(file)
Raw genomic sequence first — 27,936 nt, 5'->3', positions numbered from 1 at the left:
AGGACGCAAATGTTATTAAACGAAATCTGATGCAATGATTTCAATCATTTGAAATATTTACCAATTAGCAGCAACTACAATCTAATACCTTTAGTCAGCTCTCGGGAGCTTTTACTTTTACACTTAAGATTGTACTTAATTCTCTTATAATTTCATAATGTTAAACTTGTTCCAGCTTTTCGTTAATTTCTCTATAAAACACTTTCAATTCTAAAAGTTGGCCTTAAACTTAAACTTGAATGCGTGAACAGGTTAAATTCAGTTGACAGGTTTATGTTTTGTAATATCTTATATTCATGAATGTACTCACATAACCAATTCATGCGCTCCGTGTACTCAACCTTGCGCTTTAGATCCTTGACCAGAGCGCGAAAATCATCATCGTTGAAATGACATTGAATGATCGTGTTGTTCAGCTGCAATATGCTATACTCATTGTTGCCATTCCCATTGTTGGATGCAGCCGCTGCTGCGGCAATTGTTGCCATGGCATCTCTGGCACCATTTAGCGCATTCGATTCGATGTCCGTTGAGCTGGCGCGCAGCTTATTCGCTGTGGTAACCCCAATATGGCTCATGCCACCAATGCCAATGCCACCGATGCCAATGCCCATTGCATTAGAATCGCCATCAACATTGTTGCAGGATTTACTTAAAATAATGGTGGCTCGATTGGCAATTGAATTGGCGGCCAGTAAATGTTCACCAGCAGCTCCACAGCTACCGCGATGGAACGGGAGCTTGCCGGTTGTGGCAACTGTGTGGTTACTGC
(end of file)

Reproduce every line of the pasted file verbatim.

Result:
Raw genomic sequence first — 27,936 nt, 5'->3', positions numbered from 1 at the left:
AGGACGCAAATGTTATTAAACGAAATCTGATGCAATGATTTCAATCATTTGAAATATTTACCAATTAGCAGCAACTACAATCTAATACCTTTAGTCAGCTCTCGGGAGCTTTTACTTTTACACTTAAGATTGTACTTAATTCTCTTATAATTTCATAATGTTAAACTTGTTCCAGCTTTTCGTTAATTTCTCTATAAAACACTTTCAATTCTAAAAGTTGGCCTTAAACTTAAACTTGAATGCGTGAACAGGTTAAATTCAGTTGACAGGTTTATGTTTTGTAATATCTTATATTCATGAATGTACTCACATAACCAATTCATGCGCTCCGTGTACTCAACCTTGCGCTTTAGATCCTTGACCAGAGCGCGAAAATCATCATCGTTGAAATGACATTGAATGATCGTGTTGTTCAGCTGCAATATGCTATACTCATTGTTGCCATTCCCATTGTTGGATGCAGCCGCTGCTGCGGCAATTGTTGCCATGGCATCTCTGGCACCATTTAGCGCATTCGATTCGATGTCCGTTGAGCTGGCGCGCAGCTTATTCGCTGTGGTAACCCCAATATGGCTCATGCCACCAATGCCAATGCCACCGATGCCAATGCCCATTGCATTAGAATCGCCATCAACATTGTTGCAGGATTTACTTAAAATAATGGTGGCTCGATTGGCAATTGAATTGGCGGCCAGTAAATGTTCACCAGCAGCTCCACAGCTACCGCGATGGAACGGGAGCTTGCCGGTTGTGGCAACTGTGTGGTTACTGC